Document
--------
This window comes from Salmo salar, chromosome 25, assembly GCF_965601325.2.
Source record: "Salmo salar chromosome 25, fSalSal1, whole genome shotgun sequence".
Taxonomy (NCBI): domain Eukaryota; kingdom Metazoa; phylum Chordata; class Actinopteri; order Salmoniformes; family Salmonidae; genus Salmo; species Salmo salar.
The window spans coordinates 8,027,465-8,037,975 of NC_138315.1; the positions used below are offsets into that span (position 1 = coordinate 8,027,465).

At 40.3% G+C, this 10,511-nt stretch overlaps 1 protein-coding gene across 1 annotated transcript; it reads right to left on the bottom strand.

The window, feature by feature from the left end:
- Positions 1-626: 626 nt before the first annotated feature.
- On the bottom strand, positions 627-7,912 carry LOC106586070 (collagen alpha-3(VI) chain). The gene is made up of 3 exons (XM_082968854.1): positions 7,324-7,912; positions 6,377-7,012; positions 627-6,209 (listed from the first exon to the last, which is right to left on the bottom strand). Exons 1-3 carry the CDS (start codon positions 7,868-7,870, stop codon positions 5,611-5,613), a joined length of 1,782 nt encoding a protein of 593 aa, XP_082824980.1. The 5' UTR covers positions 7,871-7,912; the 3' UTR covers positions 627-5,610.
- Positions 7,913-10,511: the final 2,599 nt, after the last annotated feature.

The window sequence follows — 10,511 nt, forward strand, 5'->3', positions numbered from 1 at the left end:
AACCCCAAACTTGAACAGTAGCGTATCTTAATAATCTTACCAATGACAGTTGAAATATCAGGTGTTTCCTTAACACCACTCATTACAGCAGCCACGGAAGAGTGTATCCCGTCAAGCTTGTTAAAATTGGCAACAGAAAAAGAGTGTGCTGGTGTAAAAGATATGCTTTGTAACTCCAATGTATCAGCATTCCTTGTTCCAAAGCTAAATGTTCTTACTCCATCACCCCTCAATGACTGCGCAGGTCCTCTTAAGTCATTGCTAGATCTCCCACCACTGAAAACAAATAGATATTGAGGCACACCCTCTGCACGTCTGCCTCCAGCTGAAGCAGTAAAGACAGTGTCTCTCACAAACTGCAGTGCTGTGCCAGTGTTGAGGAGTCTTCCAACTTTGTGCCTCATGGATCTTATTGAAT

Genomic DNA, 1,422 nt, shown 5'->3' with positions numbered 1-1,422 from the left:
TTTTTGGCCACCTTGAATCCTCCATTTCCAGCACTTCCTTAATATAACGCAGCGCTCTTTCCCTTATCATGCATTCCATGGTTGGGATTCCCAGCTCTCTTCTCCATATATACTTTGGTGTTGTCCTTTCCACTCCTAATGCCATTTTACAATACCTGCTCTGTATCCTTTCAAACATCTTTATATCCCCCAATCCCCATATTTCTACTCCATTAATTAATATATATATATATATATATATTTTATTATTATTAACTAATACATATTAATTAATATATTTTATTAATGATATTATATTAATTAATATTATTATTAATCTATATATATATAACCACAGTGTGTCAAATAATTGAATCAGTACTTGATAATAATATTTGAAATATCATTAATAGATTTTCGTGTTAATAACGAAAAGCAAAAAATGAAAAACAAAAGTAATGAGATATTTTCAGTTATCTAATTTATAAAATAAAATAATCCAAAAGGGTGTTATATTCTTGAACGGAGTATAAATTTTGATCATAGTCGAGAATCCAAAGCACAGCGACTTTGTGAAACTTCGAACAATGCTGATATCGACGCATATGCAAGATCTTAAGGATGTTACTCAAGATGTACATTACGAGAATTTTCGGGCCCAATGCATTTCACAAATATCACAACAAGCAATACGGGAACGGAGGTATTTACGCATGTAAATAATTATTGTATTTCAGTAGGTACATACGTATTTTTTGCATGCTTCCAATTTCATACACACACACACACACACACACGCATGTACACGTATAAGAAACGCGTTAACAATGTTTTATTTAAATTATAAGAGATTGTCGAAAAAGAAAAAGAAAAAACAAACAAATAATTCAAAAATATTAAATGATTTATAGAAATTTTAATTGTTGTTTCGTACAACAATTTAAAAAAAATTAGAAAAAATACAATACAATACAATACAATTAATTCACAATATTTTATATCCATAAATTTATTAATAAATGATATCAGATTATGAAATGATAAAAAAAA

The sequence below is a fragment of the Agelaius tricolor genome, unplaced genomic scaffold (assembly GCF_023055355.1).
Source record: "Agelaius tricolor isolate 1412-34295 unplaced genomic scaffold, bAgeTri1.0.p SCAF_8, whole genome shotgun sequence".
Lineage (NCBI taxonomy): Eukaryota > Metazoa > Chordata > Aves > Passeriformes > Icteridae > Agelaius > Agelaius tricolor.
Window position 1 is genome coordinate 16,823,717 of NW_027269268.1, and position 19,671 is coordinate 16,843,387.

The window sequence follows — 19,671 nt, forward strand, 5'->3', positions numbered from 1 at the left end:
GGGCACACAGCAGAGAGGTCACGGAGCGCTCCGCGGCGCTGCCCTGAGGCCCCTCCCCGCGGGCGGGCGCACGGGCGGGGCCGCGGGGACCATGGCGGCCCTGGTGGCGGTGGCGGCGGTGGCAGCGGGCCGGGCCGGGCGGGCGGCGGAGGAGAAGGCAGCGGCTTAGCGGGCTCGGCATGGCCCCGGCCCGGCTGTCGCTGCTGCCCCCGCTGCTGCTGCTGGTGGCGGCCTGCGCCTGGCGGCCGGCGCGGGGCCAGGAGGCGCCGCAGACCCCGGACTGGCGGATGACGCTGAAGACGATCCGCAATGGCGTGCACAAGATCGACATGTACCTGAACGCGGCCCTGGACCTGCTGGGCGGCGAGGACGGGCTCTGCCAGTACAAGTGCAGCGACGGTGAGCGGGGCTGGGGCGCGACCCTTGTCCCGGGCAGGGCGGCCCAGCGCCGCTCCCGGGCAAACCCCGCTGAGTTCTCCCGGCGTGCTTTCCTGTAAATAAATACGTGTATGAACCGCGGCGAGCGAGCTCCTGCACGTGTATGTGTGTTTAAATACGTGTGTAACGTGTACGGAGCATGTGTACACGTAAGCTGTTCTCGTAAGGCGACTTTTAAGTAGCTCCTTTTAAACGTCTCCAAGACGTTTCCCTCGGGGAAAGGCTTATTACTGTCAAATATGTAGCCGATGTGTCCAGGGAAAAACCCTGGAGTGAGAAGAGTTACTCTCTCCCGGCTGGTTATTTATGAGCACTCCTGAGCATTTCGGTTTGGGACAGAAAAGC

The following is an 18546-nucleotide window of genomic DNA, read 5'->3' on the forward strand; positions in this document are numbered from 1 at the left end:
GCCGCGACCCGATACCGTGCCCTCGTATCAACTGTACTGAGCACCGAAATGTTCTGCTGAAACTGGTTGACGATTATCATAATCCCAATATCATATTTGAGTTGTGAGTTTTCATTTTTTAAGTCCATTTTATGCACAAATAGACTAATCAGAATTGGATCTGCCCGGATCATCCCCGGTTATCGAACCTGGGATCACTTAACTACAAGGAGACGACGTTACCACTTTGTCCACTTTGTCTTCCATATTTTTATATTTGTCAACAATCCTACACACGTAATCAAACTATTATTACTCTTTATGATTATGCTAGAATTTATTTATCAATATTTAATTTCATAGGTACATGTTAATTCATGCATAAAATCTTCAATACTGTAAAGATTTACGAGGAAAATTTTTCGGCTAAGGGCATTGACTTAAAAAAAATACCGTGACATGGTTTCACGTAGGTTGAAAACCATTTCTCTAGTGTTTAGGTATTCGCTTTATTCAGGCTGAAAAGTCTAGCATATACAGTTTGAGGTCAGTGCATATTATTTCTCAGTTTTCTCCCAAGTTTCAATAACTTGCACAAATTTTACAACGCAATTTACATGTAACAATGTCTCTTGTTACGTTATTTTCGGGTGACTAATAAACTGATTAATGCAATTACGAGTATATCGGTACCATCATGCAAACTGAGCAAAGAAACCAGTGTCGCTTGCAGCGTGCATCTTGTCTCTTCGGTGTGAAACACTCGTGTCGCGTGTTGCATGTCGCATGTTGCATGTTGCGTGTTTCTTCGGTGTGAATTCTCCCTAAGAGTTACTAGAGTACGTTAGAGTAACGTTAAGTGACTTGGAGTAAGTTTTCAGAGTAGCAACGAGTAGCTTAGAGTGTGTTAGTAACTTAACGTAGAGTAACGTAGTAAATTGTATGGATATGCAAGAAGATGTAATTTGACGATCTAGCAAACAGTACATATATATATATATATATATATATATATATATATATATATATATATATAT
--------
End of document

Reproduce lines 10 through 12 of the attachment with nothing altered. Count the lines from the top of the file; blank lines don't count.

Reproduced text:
The window sequence follows — 10,511 nt, forward strand, 5'->3', positions numbered from 1 at the left end:
AACCCCAAACTTGAACAGTAGCGTATCTTAATAATCTTACCAATGACAGTTGAAATATCAGGTGTTTCCTTAACACCACTCATTACAGCAGCCACGGAAGAGTGTATCCCGTCAAGCTTGTTAAAATTGGCAACAGAAAAAGAGTGTGCTGGTGTAAAAGATATGCTTTGTAACTCCAATGTATCAGCATTCCTTGTTCCAAAGCTAAATGTTCTTACTCCATCACCCCTCAATGACTGCGCAGGTCCTCTTAAGTCATTGCTAGATCTCCCACCACTGAAAACAAATAGATATTGAGGCACACCCTCTGCACGTCTGCCTCCAGCTGAAGCAGTAAAGACAGTGTCTCTCACAAACTGCAGTGCTGTGCCAGTGTTGAGGAGTCTTCCAACTTTGTGCCTCATGGATCTTATTGAAT

Genomic DNA, 1,422 nt, shown 5'->3' with positions numbered 1-1,422 from the left: